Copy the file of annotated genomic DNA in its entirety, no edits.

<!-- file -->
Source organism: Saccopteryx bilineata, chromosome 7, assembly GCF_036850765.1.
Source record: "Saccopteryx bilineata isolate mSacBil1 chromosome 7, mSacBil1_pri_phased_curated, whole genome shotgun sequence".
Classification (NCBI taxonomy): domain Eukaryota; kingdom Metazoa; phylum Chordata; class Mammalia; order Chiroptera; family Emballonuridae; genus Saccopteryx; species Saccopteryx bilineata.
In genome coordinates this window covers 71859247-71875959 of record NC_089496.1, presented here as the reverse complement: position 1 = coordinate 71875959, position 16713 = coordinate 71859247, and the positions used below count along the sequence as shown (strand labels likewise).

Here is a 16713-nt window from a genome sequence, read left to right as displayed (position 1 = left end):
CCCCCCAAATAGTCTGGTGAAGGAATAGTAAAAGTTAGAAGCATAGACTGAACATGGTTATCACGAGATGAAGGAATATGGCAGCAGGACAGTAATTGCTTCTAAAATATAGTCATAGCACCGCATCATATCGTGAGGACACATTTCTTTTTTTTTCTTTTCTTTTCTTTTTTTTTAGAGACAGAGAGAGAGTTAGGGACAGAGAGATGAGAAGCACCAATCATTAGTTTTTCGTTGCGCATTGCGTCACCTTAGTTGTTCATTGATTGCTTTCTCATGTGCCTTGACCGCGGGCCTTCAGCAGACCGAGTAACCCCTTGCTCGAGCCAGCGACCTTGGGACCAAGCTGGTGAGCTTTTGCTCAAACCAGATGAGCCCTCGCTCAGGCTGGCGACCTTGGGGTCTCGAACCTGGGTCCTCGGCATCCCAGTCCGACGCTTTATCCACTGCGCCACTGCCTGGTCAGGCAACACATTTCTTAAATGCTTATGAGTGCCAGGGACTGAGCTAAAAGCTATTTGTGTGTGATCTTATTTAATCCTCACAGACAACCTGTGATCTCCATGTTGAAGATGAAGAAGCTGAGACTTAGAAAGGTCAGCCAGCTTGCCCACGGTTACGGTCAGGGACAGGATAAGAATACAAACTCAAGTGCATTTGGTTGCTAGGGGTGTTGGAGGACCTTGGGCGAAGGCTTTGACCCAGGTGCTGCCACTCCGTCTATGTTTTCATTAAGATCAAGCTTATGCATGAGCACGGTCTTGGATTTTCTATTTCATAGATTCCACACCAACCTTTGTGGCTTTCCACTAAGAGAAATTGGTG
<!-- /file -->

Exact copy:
Source organism: Saccopteryx bilineata, chromosome 7, assembly GCF_036850765.1.
Source record: "Saccopteryx bilineata isolate mSacBil1 chromosome 7, mSacBil1_pri_phased_curated, whole genome shotgun sequence".
Classification (NCBI taxonomy): domain Eukaryota; kingdom Metazoa; phylum Chordata; class Mammalia; order Chiroptera; family Emballonuridae; genus Saccopteryx; species Saccopteryx bilineata.
In genome coordinates this window covers 71859247-71875959 of record NC_089496.1, presented here as the reverse complement: position 1 = coordinate 71875959, position 16713 = coordinate 71859247, and the positions used below count along the sequence as shown (strand labels likewise).

Here is a 16713-nt window from a genome sequence, read left to right as displayed (position 1 = left end):
CCCCCCAAATAGTCTGGTGAAGGAATAGTAAAAGTTAGAAGCATAGACTGAACATGGTTATCACGAGATGAAGGAATATGGCAGCAGGACAGTAATTGCTTCTAAAATATAGTCATAGCACCGCATCATATCGTGAGGACACATTTCTTTTTTTTTCTTTTCTTTTCTTTTTTTTTAGAGACAGAGAGAGAGTTAGGGACAGAGAGATGAGAAGCACCAATCATTAGTTTTTCGTTGCGCATTGCGTCACCTTAGTTGTTCATTGATTGCTTTCTCATGTGCCTTGACCGCGGGCCTTCAGCAGACCGAGTAACCCCTTGCTCGAGCCAGCGACCTTGGGACCAAGCTGGTGAGCTTTTGCTCAAACCAGATGAGCCCTCGCTCAGGCTGGCGACCTTGGGGTCTCGAACCTGGGTCCTCGGCATCCCAGTCCGACGCTTTATCCACTGCGCCACTGCCTGGTCAGGCAACACATTTCTTAAATGCTTATGAGTGCCAGGGACTGAGCTAAAAGCTATTTGTGTGTGATCTTATTTAATCCTCACAGACAACCTGTGATCTCCATGTTGAAGATGAAGAAGCTGAGACTTAGAAAGGTCAGCCAGCTTGCCCACGGTTACGGTCAGGGACAGGATAAGAATACAAACTCAAGTGCATTTGGTTGCTAGGGGTGTTGGAGGACCTTGGGCGAAGGCTTTGACCCAGGTGCTGCCACTCCGTCTATGTTTTCATTAAGATCAAGCTTATGCATGAGCACGGTCTTGGATTTTCTATTTCATAGATTCCACACCAACCTTTGTGGCTTTCCACTAAGAGAAATTGGTG